Derby 101


  • Bout: The match/game. Composed of 2 teams competing to score points.
  • Jam: An individual session of play. May last up to 2 minutes.
  • Jammer: The point-scoring player. Designated by a star on the helmet. Each team fields one Jammer per jam.
  • Blocker: An offensive and/or defensive player. Each team fields up to four Blockers per jam (provided there are no Blockers sitting out for incurred penalties).
  • Pivot: A special kind of Blocker, designated by a stripe on the helmet. A Jammer may pass their own helmet cover to their Pivot, who may then become the Jammer. (This is called “Passing the Star.”) However, Pivot-turned-Jammers can never be awarded Lead Jammer status.
  • Pack: The largest group of in-bounds Blockers skating or standing in proximity and containing members from both teams.
  • Penalties include elbowing, use of forearms, tripping, contact above the shoulders, blocking to a player’s back, skating or blocking out of play or out of bounds, and illegally bettering one’s relative position on the track—and the offending player must sit out for up to 30 seconds. Safety first!

How the game is played:

Anatomy of a Jam

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  • A roller derby bout is played in two 30 minute periods broken into jams.
  • A jam may last up to 2 minutes.
  • In each jam the two teams each put 5 players on the track: 1 Jammer, 3 Blockers, and 1 Pivot.
  • At the beginning of the jam the Blockers and Pivots line up together and form what is known as the pack.
  • The Jammers start from a position behind the pack.
  • At the whistle signaling the start of the jam, everyone begins skating.
  • The goal of the Blockers is to prevent the opposing team’s Jammer from navigating through the pack while assisting their own Jammer.
  • The goal of the Jammer is to break through the pack in order to score points for their team.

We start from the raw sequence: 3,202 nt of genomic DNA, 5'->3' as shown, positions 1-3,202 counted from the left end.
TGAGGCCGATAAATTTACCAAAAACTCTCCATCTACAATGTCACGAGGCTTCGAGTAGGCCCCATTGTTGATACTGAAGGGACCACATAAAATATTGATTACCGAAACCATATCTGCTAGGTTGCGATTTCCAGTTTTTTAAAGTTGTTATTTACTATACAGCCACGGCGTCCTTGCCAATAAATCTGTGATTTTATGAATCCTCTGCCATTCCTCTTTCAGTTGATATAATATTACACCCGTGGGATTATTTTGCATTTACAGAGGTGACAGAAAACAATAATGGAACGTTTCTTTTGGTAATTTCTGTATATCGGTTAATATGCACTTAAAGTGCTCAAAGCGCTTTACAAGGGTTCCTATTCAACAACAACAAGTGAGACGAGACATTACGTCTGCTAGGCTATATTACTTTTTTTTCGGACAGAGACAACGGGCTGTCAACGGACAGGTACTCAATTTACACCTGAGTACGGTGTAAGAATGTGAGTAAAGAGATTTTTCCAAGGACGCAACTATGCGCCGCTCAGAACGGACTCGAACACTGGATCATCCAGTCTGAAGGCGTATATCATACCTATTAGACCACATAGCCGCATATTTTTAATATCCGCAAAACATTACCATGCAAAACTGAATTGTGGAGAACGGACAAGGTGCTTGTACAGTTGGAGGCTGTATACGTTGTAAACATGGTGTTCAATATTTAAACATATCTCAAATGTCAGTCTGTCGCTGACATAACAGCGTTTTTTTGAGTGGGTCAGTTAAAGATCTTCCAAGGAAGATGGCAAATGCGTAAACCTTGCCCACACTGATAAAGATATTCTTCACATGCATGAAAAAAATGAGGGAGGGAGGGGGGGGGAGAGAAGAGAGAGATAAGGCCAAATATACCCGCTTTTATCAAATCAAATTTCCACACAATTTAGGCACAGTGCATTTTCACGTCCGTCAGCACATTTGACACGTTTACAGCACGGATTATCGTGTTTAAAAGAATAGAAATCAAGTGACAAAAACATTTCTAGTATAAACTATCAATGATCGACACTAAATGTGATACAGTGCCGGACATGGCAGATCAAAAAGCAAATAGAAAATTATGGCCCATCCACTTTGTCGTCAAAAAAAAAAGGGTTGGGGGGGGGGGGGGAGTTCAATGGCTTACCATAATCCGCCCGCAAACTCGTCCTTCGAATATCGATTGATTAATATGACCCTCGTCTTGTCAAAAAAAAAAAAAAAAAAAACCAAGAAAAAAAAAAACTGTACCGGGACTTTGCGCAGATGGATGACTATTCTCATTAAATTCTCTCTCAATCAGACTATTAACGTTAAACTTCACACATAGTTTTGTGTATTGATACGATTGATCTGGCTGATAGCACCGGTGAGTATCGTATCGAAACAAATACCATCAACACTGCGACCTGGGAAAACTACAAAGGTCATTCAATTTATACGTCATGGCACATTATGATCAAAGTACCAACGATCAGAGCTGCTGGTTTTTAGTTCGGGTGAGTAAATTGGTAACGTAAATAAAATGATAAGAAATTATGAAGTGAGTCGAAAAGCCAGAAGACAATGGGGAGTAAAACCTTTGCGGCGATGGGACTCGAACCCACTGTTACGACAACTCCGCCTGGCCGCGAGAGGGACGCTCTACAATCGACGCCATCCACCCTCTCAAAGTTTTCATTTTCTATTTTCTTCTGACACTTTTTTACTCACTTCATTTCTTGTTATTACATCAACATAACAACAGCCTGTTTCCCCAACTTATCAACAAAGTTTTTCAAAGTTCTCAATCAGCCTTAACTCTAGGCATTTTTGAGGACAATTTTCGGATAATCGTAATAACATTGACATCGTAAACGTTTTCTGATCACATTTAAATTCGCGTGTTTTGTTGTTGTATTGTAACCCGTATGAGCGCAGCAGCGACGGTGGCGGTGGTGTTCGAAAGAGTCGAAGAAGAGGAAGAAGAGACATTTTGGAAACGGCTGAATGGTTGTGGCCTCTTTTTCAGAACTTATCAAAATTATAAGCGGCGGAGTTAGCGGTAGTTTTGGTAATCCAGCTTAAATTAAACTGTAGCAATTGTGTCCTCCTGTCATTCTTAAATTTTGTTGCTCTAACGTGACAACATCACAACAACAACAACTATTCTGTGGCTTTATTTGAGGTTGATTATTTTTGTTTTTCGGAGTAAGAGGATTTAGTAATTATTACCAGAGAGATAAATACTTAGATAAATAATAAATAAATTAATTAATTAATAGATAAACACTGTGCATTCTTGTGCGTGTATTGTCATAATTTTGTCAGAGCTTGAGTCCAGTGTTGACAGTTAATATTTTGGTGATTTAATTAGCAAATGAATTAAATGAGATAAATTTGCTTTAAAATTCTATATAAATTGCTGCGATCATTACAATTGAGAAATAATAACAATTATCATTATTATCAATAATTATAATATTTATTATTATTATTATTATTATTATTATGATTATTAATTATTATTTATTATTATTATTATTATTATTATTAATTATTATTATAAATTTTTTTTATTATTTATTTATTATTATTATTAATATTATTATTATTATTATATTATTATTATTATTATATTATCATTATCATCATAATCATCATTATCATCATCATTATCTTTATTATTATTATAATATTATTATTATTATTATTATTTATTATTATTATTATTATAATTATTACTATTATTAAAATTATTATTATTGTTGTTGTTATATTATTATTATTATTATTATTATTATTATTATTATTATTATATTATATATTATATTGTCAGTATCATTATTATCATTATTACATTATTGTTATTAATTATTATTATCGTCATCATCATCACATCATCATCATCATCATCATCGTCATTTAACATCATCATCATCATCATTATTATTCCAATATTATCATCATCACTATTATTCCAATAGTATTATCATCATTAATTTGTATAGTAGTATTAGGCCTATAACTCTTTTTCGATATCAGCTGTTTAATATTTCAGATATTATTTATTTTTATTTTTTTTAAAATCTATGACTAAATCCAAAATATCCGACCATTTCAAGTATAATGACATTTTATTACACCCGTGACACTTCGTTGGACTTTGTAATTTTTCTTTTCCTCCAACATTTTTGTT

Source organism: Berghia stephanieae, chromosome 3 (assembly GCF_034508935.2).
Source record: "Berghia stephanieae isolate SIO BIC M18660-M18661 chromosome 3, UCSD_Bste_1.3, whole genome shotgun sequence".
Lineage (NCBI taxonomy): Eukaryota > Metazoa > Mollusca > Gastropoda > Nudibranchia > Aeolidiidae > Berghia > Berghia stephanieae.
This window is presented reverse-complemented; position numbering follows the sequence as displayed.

• After a Jammer has successfully broken through the pack the first time (on their initial pass), they skate around the track to catch up with the pack and break through again. All passes after the first are scoring passes.
  • The first Jammer to pass through the pack cleanly is awarded "Lead Jammer" status, which allows them to call off the jam at any point before 2 minutes are up, for strategic reasons. Lead Jammer status is retained for the entirety of the jam and cannot be transferred or lost, unless the Lead Jammer then accrues a penalty, in which case neither Jammer may then obtain (or re-gain) Lead Jammer status for that jam.
  • If neither Jammer is able to pass through cleanly, there is no Lead Jammer and the jam will be played for a full 2 minutes.
  • Points are scored for each opposing player the Jammer passes after the initial pass. A Jammer only receives one point per opponent in any given scoring pass no matter how many times they might pass that opponent during the scoring pass. Points accumulate in this fashion for the duration of the jam.
  • Players are allowed to check members of the opposing team using their shoulders and hips into the front and side of their target. Pushing, tripping, blocking from behind, and hitting with any part of the arm from the elbow down are all illegal and may result in penalties.
  • If a penalty is assessed on a given player, that player will be sent off the track for 30 seconds. Penalties carry over between jams/periods. Players can be removed immediately for major offenses such as fighting or gross misconduct or other actions which have a major effect on the game.
  • Any player who serves seven penalties is ejected from the game.
  • At the end of the second period, the team with the most points is declared the winner.
  • The final jam does not end when the game clock runs out. It must come to its natural conclusion, either when it is called off or when the jam clock runs out.

Dirty Dozen congratulates the New York Shock Exchange on their April 2010 Win
After beating the daylights out of each other, it’s customary for players to shake hands.